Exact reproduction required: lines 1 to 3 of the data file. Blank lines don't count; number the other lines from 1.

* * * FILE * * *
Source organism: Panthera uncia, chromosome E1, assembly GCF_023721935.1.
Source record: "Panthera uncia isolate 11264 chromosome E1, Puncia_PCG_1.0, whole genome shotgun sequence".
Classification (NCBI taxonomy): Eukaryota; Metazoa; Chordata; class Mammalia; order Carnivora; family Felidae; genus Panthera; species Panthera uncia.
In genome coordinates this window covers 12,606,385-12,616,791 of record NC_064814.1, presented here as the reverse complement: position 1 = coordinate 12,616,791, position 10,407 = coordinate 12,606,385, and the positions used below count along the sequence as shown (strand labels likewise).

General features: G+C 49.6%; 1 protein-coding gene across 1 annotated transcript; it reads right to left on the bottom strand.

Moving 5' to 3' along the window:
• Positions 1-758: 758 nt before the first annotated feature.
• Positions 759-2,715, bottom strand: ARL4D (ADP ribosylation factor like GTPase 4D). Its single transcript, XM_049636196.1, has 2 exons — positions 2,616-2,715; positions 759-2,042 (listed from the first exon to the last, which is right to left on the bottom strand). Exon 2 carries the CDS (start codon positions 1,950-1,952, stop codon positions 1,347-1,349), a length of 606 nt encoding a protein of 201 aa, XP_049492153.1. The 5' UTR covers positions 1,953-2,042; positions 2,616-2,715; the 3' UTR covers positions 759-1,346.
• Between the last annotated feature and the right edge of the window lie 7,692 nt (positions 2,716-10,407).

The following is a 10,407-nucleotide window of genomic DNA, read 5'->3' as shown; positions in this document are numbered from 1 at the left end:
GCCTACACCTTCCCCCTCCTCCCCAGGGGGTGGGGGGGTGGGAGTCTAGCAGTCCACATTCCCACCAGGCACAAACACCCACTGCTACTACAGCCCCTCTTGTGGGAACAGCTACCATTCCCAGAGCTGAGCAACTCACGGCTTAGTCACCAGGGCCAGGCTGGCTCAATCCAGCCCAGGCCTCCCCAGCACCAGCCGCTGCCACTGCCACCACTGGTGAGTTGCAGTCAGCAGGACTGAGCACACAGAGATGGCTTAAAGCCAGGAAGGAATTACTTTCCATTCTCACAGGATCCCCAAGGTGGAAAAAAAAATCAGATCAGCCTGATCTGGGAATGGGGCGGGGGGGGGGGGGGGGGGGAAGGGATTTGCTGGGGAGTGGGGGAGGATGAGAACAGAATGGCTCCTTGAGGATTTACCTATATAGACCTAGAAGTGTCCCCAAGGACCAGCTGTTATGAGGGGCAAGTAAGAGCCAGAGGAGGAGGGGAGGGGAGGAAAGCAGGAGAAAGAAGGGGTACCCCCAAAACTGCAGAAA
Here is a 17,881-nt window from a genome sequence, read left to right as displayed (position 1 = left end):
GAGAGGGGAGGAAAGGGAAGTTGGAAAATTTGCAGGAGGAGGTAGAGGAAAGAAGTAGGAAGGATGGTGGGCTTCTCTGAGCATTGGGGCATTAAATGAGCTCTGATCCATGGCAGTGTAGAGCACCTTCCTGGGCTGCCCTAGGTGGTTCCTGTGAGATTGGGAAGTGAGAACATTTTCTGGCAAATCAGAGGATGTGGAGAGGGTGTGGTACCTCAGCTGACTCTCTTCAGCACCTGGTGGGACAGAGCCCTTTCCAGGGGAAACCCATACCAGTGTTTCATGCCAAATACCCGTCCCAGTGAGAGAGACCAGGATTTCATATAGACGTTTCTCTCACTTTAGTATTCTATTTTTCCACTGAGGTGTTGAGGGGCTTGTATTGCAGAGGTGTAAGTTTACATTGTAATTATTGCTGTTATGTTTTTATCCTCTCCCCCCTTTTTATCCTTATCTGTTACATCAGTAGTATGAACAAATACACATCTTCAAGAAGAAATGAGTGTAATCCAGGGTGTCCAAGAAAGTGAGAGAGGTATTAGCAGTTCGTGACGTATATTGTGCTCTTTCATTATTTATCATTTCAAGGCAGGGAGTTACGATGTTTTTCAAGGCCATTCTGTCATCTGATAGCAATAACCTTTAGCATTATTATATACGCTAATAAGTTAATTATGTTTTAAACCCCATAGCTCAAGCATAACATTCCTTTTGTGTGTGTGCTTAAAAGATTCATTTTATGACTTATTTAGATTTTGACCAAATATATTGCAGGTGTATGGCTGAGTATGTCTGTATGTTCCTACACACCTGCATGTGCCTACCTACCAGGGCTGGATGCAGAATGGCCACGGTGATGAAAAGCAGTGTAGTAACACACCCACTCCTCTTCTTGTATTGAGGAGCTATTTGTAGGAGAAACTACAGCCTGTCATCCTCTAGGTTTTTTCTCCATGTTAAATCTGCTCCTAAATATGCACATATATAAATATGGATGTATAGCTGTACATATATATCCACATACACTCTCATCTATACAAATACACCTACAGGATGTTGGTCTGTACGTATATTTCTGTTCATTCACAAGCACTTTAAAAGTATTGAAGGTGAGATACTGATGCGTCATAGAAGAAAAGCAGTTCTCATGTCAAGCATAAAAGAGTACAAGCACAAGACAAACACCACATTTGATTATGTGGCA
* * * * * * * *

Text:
Source organism: Panthera uncia, chromosome E1, assembly GCF_023721935.1.
Source record: "Panthera uncia isolate 11264 chromosome E1, Puncia_PCG_1.0, whole genome shotgun sequence".
Classification (NCBI taxonomy): Eukaryota; Metazoa; Chordata; class Mammalia; order Carnivora; family Felidae; genus Panthera; species Panthera uncia.